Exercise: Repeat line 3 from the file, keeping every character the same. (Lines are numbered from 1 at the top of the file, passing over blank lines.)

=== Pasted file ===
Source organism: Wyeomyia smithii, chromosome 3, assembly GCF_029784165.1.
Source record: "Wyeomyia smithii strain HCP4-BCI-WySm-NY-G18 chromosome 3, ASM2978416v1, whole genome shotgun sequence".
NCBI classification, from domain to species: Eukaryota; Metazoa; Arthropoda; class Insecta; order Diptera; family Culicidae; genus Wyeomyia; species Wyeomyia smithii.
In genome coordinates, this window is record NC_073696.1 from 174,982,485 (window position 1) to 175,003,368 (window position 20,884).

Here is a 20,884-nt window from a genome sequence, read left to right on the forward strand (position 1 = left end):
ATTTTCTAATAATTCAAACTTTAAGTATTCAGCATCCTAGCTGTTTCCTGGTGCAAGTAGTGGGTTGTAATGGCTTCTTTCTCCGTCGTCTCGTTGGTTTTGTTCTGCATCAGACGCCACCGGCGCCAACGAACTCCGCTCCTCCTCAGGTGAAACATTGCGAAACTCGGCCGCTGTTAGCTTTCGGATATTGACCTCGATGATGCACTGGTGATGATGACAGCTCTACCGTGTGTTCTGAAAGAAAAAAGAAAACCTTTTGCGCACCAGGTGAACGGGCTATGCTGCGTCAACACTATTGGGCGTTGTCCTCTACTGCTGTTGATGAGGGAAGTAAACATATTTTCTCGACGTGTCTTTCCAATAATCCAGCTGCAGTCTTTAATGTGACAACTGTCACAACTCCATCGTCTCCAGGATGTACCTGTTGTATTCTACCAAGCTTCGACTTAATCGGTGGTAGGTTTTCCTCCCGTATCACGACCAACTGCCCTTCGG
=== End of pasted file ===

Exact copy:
NCBI classification, from domain to species: Eukaryota; Metazoa; Arthropoda; class Insecta; order Diptera; family Culicidae; genus Wyeomyia; species Wyeomyia smithii.